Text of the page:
Early-season excitement, limited terrain, and poor visibility were all contributing factors Sunday when a skier suffered serious injuries during an avalanche on Mount Washington in New Hampshire. This, according to the Mount Washington Avalanche Center.
According to MWAC officials, it was at approximately noon on Dec. 5 when a skier triggered a soft slab avalanche near the top of Left Gully. The skier was caught and carried a short distance before triggering a second, larger avalanche. The skier was carried 800 vertical feet and was unharmed.
At the same time, a solo skier was halfway up the gully, transitioning from climbing to skiing, when he or she was hit by the avalanche. The skier was carried 450 vertical feet, hitting exposed rocks along the way. The skier did have serious injuries, coming to a stop on top of the avalanche debris pile.
“If we have new snow and wind you are likely to find slabs of drifted snow with the potential to be unstable, resulting in an avalanche when additional load is added such as a skier or climber,” the MWAC wrote in its analysis of the rescue. “This can and does occur before the Mount Washington Avalanche Center issues a daily avalanche forecast with a hazard rating.”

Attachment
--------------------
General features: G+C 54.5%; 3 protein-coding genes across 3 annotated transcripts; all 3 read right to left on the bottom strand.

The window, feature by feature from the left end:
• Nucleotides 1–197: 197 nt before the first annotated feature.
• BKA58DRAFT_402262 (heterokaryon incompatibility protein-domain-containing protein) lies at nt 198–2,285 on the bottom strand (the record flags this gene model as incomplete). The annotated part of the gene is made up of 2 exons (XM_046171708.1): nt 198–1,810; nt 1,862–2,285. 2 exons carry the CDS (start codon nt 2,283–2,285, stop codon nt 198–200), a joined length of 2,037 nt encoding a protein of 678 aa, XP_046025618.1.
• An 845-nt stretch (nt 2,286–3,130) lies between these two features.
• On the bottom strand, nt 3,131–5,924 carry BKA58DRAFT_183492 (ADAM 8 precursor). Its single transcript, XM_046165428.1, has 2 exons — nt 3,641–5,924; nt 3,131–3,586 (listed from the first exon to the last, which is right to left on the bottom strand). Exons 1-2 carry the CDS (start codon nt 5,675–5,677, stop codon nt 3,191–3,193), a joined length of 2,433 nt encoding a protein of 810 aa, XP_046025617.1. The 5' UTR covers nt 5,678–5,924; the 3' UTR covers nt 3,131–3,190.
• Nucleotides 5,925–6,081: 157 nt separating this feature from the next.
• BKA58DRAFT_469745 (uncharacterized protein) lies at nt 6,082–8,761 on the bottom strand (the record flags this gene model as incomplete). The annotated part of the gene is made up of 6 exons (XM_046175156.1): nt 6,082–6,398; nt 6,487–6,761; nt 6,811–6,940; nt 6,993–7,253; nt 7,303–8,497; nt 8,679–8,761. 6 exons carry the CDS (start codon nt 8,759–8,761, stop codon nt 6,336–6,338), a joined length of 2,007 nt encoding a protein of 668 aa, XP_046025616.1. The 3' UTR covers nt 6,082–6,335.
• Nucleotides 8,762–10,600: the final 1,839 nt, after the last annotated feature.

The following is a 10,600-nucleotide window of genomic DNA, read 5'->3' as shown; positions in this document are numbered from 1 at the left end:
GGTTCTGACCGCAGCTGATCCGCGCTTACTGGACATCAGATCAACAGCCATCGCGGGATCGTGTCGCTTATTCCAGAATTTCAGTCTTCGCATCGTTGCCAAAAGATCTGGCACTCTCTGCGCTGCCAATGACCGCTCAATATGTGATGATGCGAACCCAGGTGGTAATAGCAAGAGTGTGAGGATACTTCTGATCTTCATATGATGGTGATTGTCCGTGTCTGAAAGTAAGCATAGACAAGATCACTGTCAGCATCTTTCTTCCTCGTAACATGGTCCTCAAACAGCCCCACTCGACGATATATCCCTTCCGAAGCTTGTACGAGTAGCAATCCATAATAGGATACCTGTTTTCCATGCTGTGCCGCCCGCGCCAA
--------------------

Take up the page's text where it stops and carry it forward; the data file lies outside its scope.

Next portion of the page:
The rescue effort involved nine people over five hours.
“The avalanche was large enough to bury, injure, or kill a person and encompassed a medium-sized portion of the whole slide path,” the MWAC wrote in its report.
Due to shallow snow cover, Tuckerman terrain options are limited. According to the MWAC, Left Gully has been a very popular destination for skiers over the last few weeks. “The gully is long, constricting with no options to escape until the bottom opens up,” MWAC wrote. “With poor visibility it may be impossible to see if anyone is above or below, adding an additional hazard beyond the snowpack alone.”
The MWAC encourages skiers in the White Mountains to heed caution to conditions, no matter what time of season.
“It’s worth remembering that we have a long winter ahead with (hopefully) plenty of snow. Slow down, think carefully about decisions you make, and consider that your actions may also impact others. An old saying goes something like this: Experience is a brutal teacher. The test comes first, then the lesson.”